Acarbose and voglibose have also been evaluated for the prevention of type 2 diabetes. (See "Prevention of type 2 diabetes mellitus", section on 'Drugs not recommended for prevention'.)

CLINICAL OUTCOMES

Glycemic efficacy — Several trials have demonstrated the glycemic efficacy of alpha-glucosidase inhibitors in patients with type 2 diabetes [2-7].

In a meta-analysis of 41 trials of alpha-glucosidase inhibitor therapy (acarbose 30 trials, miglitol 7, voglibose 1), alpha-glucosidase inhibitors reduced glycated hemoglobin (A1C) more than placebo (mean difference -0.77 and -0.68 percentage points for acarbose and miglitol, respectively) [8].

In a separate meta-analysis involving nine major classes of glucose-lowering therapies (301 trials), monotherapy with alpha-glucosidase inhibitors was associated with a lower A1C than placebo (standardized mean difference [SMD] -0.66) but higher A1C compared with metformin (SMD 0.35) [9].

In general, alpha-glucosidase inhibitors have resulted in a relatively greater improvement in A1C values than in fasting blood glucose concentrations, consistent with its predominant effect on postprandial hyperglycemia [4]. In a meta-analysis of studies evaluating acarbose and miglitol, there was a reduction in mean postprandial glucose concentration by approximately 27 mg/dL (1.5 mmol/L) [10]. Some studies suggest that alpha-glucosidase inhibitors are more effective in reducing A1C in people consuming an East Asian diet compared with Western-type diet [11,12].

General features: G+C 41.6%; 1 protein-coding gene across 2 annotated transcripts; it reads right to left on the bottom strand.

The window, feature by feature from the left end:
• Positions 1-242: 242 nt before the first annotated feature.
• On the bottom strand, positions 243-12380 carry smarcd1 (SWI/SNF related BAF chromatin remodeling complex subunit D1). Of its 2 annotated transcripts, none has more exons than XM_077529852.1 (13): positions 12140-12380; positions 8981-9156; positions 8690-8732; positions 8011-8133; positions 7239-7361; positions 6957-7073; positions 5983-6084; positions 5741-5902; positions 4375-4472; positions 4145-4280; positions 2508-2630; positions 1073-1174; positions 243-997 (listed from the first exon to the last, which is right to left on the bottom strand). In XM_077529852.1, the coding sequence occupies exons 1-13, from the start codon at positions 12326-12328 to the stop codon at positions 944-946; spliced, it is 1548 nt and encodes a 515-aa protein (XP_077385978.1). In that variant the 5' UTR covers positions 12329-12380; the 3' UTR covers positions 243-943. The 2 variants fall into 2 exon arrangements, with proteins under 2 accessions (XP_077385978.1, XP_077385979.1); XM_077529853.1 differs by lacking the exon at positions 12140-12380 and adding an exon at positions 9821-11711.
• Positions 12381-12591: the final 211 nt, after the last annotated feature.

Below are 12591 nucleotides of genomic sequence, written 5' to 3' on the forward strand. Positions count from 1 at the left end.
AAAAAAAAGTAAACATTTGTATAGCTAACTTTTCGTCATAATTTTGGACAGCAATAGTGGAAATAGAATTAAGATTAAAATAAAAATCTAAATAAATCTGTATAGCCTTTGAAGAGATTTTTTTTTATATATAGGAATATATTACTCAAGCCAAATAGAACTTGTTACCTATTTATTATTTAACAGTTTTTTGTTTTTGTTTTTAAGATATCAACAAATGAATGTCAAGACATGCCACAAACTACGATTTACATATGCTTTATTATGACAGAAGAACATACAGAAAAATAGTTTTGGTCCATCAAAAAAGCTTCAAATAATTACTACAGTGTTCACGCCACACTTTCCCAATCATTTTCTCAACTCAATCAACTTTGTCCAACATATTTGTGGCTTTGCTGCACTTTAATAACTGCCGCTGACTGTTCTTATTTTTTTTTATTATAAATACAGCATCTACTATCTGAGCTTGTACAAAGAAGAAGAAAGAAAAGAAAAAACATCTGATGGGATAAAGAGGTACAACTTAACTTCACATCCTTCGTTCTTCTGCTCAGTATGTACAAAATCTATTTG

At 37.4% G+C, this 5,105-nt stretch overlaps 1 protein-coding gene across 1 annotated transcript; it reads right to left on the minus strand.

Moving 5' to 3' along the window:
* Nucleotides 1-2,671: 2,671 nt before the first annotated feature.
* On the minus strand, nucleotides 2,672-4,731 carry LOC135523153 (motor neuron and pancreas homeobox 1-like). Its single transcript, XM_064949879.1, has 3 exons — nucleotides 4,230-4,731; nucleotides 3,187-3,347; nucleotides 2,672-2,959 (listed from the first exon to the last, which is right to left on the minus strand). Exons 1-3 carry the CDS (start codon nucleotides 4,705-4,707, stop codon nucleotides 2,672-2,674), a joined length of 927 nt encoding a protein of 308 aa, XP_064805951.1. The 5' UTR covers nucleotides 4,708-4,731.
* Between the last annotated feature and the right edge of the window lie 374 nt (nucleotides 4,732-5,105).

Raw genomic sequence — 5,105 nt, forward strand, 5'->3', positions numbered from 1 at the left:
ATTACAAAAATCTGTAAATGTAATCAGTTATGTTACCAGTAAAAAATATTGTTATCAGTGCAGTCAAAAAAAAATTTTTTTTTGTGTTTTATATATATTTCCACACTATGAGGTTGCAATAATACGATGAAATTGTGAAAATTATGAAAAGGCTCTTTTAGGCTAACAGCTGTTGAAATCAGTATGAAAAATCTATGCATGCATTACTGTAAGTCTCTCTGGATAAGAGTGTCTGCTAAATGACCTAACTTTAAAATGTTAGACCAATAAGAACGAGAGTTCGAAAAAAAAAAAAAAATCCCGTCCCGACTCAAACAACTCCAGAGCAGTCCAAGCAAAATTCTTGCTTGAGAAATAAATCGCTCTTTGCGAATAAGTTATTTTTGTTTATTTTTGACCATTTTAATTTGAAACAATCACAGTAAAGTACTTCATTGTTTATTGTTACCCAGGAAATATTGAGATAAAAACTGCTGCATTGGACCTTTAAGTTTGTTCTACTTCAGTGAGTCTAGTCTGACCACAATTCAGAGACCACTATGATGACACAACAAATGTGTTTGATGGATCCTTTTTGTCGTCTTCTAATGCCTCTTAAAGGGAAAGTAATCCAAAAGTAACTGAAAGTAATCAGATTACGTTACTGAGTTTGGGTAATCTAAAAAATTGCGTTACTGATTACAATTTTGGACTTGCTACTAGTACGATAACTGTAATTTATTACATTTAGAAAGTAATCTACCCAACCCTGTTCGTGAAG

Alpha-glucosidase inhibitors are effective when combined with metformin [13,14], sulfonylureas [15,16], dipeptidyl peptidase 4 (DPP-4) inhibitors [17,18], or insulin [19]. However, in the meta-analysis involving major classes of glucose-lowering therapies [9], when added to metformin, alpha-glucosidase inhibitors were associated with a higher odds of treatment failure compared with sulfonylureas. When added as part of triple therapy to metformin and sulfonylurea, alpha-glucosidase inhibitors were associated with higher A1C levels compared with addition of thiazolidinediones, glucagon-like peptide 1 (GLP-1) receptor agonists, or basal insulin [9]. In a head-to-head comparison of acarbose versus saxagliptin added to metformin, there was no significant difference in A1C change between the two arms [20].